“So the sheriff told me, be careful. There’s something wrong here. You’d better open your eyes and hurry up. It might be too late for you. He was honest. I said really? And I went to go get help.”
“When we got the unlawful detainer. Everyone was saying it’s too late now. And it was hard to find legal representation. I paid to a person like 400 for a motion. I went to Santa Monica, and paid to this guy to do a motion. Hector. They were outside the court. I didn’t know what to do and he said don’t worry we can help you. 450? I didn’t know anything. I was nervous.”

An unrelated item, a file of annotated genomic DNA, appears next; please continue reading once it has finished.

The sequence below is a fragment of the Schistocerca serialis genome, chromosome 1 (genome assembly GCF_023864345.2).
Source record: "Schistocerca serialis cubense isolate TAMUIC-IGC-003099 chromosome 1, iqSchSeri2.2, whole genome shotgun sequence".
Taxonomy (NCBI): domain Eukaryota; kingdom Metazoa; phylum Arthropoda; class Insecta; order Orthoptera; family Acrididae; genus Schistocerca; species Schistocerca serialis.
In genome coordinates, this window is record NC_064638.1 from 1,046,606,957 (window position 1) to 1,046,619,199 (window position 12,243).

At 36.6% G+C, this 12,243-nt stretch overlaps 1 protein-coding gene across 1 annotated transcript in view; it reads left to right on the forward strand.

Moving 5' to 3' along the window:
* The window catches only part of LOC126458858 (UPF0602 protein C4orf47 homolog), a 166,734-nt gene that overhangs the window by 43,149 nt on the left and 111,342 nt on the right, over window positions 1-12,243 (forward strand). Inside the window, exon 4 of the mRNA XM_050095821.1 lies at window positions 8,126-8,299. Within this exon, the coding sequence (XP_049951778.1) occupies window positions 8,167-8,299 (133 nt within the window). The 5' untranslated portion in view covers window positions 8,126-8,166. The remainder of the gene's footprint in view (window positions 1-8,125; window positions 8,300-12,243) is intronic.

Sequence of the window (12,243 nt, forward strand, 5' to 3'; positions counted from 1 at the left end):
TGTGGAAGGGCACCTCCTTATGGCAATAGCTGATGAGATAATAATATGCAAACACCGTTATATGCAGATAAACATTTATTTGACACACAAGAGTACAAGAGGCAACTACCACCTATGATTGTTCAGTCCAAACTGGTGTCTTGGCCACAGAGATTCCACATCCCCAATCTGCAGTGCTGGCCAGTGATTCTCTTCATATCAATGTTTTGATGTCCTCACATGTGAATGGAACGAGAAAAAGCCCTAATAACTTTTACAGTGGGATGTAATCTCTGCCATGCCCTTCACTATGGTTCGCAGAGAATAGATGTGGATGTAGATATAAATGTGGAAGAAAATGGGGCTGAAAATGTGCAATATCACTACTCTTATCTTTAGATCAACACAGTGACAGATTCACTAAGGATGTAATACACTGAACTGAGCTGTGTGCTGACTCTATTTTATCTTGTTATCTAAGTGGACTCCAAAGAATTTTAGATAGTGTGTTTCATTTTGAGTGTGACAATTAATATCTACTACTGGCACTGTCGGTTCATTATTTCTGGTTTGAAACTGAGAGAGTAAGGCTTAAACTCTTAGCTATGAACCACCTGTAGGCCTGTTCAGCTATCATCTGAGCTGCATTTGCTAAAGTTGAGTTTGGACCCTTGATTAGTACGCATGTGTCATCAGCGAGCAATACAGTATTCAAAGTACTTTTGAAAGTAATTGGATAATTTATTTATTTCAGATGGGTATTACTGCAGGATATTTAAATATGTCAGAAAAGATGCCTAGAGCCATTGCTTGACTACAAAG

“I remember Anthony, who helped us at the end, he was only able to negotiate more time.”
Rolando’s experience illustrates how crucial it is to have a counsel at the earliest stages of an eviction proceeding, and how important making sure a program is well funded and well publicized is to keep tenants informed of their rights. Because Rolando didn’t know he needed a lawyer until it was too late, he was forced out of his home even though the eviction was made under what even the Sheriff serving the Unlawful Detainer said were false pretenses. A fully funded, codified Civil Right to Counsel will also prevent those facing eviction from falling prey to scams like those perpetrated by Hector.